No custody arrangement is perfect. Somewhere along the way, there will be complications and, while it is certainly viable to make modifications after the divorce finalization, understanding how your custody arrangement may affect your child could help you prepare, adjust and meet their needs.
If your child is old enough to understand the basics of your divorce, chances are they will find themselves at odds with the idea of “fairness” in a custody split. After all, they have their own needs and wants and, as a result of the judge or an agreement’s determination of “what is fair,” they may experience a shift in their psychological perception of the family dynamic. That is, they may focus on ensuring they do their part in keeping a fair dynamic between parents. But what impacts might such an expectation have on a child?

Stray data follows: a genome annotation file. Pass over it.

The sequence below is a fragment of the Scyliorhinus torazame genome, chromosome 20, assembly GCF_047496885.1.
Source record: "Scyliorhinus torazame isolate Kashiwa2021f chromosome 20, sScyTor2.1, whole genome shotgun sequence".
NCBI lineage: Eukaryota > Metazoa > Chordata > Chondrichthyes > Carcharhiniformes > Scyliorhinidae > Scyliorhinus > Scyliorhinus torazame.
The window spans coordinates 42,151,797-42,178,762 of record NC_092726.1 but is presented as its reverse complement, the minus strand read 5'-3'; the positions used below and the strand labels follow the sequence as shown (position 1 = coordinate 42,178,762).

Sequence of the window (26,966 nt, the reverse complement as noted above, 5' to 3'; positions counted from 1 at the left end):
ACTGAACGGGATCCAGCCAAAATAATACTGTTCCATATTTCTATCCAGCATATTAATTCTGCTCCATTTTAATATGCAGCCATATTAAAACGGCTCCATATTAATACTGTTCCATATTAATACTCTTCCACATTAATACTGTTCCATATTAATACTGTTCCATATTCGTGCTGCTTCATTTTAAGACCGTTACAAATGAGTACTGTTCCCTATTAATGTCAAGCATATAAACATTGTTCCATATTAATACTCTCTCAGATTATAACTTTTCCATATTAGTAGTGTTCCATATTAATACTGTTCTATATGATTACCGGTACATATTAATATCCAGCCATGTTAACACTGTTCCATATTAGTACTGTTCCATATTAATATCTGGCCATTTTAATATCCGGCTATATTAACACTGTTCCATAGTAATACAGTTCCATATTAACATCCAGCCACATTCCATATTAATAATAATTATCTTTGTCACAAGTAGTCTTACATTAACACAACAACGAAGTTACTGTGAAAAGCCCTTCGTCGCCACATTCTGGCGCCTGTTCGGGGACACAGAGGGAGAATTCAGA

Psychological effects of split parenting
Some psychologists believe that children in a shared custody arrangement feel pressure to adhere to the emotional needs of one of their parents. This may lead to the child experiencing a sense of failure, anxiety and a feeling of emotional exhaustion.
Furthermore, movement from one household to another can create stress. Children wonder whether they will eat, where their clothes or toys are, who will pick them up from school. Other concerns the child may have in living in two households include issues like lunch money, being on time to an extracurricular activity or making friends in a new location.
Of course, this is certainly not the case in every family dynamic. Children can be quite resilient and, with preparation and the right communication between parents, an understanding may develop among everyone involved.